In Uncategorized on November 12, 2009 at 5:09 am


I was really saddened to hear of the sudden closing of BRIGHTON BEACH ME MOIRS as it was a rare bright spot in a mostly dismal Broadway season so far. The direction of David Cromer deserved the kudos he got for the revival OUR TOWN, which, frankly, left me cold. Cromer’s acting of the Stage Manager was too intrusively hectoring, giving an unwonted “edge” to the play which robbed it of its existential soulfulness and quiet beauty, and there were serious aesthetic issues, like having the mothers wearing pantsuits at the wedding of Emily and George, as well as casting missteps, like an off-putting, much too mature actress as Emily. (Martha Scott, who originated the role on Broadway in 1938, was also too old by the time she made the film of it in 1940, but did manage to retain a certain authentic starry-eyed fervor.)

With BRIGHTON BEACH MEMOIRS, however, Cromer’s intent digging into the text really paid off in emotional terms. I was frankly rather dreading an evening of Neil Simon, but found myself completely involved in the economically strapped travails of the Jerome family and even shed a tear or two during the wrenching leave=taking scene between older brother Stanley (Santino Fontana, a piercingly real, smashing find of a young actor) and young Eugene (Noah Robbins, who managed to be really funny, natural and touching, besides completely ridding his cliched narrator/commentator role of any rote, noxious urban precocity). I doubt that there will be a more magically moving onstage moment this year than when Eugene takes Stanley’s old sports medal as a departing keepsake.

Santino Fontana and Noah Robbins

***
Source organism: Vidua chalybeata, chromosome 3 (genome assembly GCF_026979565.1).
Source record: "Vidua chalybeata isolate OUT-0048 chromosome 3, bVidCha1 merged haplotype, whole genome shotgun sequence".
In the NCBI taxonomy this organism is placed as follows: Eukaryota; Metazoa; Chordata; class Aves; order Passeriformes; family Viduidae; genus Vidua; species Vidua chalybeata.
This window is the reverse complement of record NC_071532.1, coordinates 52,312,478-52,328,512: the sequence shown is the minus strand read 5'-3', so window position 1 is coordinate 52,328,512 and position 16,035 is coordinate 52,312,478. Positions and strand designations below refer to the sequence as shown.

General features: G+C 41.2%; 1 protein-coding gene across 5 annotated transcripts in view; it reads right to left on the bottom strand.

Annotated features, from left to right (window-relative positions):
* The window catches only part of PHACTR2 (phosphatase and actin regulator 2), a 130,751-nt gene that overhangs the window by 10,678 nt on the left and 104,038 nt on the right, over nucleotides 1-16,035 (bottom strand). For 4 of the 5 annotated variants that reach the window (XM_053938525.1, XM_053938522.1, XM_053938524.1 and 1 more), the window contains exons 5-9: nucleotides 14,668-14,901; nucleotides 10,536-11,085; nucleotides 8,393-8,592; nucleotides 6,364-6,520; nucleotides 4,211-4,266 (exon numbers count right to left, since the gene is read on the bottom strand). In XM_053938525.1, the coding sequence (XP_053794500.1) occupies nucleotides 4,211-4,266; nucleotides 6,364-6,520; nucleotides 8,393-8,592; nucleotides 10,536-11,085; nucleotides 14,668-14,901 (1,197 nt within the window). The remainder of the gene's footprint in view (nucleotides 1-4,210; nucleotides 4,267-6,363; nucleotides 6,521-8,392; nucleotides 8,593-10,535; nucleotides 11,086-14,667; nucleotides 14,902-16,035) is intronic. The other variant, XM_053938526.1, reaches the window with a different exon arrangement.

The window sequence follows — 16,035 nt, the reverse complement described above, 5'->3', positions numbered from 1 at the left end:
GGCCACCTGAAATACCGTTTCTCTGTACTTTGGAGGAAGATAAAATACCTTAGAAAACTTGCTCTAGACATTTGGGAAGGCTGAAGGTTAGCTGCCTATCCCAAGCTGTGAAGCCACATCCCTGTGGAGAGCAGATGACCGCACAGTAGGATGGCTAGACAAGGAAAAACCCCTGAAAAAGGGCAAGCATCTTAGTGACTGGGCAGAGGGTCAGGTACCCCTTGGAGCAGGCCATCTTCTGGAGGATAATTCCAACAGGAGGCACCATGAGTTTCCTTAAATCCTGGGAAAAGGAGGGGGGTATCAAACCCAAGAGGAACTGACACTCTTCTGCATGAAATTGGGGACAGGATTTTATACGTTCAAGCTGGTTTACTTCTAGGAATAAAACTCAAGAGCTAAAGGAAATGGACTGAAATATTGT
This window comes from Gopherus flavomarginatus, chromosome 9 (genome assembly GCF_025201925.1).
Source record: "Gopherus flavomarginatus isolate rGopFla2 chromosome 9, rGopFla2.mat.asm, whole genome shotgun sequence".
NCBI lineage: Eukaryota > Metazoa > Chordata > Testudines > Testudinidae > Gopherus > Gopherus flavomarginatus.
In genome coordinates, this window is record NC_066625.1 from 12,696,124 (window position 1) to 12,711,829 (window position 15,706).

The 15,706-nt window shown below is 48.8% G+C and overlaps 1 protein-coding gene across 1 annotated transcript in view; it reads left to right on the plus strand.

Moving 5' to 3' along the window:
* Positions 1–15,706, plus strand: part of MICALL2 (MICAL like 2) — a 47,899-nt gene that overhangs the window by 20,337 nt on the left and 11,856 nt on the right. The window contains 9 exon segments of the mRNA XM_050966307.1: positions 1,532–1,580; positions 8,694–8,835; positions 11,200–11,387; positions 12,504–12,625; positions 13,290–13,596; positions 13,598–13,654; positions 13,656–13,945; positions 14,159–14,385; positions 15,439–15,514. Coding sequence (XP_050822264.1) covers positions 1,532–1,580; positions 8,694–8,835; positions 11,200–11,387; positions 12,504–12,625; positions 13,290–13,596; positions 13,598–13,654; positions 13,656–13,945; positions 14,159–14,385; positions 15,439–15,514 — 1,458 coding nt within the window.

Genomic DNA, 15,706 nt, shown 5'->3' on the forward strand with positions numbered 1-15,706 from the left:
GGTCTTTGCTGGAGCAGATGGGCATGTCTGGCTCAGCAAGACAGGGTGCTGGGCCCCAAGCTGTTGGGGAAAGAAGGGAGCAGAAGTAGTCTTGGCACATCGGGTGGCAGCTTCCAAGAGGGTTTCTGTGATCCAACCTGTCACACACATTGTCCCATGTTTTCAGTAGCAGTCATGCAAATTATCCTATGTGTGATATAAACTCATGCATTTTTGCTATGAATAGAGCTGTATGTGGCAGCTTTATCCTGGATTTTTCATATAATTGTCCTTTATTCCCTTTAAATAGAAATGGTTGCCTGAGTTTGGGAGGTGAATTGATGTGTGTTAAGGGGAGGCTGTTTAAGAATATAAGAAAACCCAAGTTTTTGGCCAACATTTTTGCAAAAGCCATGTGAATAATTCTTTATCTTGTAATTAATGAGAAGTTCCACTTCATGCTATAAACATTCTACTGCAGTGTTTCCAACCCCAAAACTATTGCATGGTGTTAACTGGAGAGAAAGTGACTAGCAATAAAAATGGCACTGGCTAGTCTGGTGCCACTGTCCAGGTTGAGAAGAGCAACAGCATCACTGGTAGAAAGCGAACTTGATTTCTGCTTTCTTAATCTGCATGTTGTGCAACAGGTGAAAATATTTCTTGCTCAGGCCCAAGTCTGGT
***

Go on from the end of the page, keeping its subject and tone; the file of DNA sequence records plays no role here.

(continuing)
Ben Brantley’s dismissal of Laurie Metcalf’s performance as Mrs. Jerome in the New York Times was doubtlessly a definite coffin nail for this production (although some have even surmised that it was Neil Simon himself who pulled the plug, not liking it as being too dark and not funny enough). Once more, Brantley misses the boat, besides possibly needing glasses, or a stronger prescription if he already wears them, as witness two off-the-wall recent observations of his, the first in his review of THE ROYAL FAMILY in which he described Catherine Zuber’s abysmal costumes, which included a pashmina shawl for Rosemary Harris that looked as if it had been picked up from a Times Square street vendor, as “mouth-watering.” In his review of BYE BYE BIRDIE, he actually cited a physical resemblance between Gina Gershon and Ava Gardner, the most gorgeous white woman who ever lived. Gershon maybe recalls Yvonne DeCarlo, at best, Gardner, never.

Metcalf, always a forthright, vivid actress, played her part with an unsentimental toughness; her anger and exasperation gave a fresh spin to her dominating, eternally wrongheaded Yiddische mama lines and the sympathy she assuredloy evoked from tthe audience was as admirably hard-won as it was genuine. Dennis Boutsikaris was blessedly handsome (thereby making his wife’s jealousy believable) and understated as Papa Jerome, avoiding the eyeball-rolling corn inherent in this all-wise paterfamilias role right out of Andy Hardy’s never-wrong, sage Judge of a father. Jessica Hecht, that intelligent actress, made her strongest, most poignant impression to date as the spinster aunt possessed of an endearingly annoying wheezy laugh and sudden terror when her sister decides to lend her a special necklace for an all-important date. The gawky, terrified way Hecht ran away from the bauble as if it was a brandished gun was but one of the myriad behavorial felicities of Cromer’s direction.

The closing of this show is not only a shame but an outright indictment of producer lack of faith as well as the Broadway audience, itself, who crave movie stars in idiotic plays (see A STEADY RAIN) or the lowest form of musicals (see MAMMA MIA!) over a play which, although set during the Depression, addresses the current economic situation and its devastating impact on a family with heart and humor in a way that could speak to everyone, even those clueless tourists currently crowding Times Square, impeding true New Yorkers’ progress and avidly dropping bucks at the Hershey’s store. BRIGHTON BEACH MEMOIRS was the kind of a show that might have built up a special word of mouth, but, obviously, nobody cared enough.

Onward to (shudder) SPIDERMAN!

COPYRIGHT: nohwaymail2009

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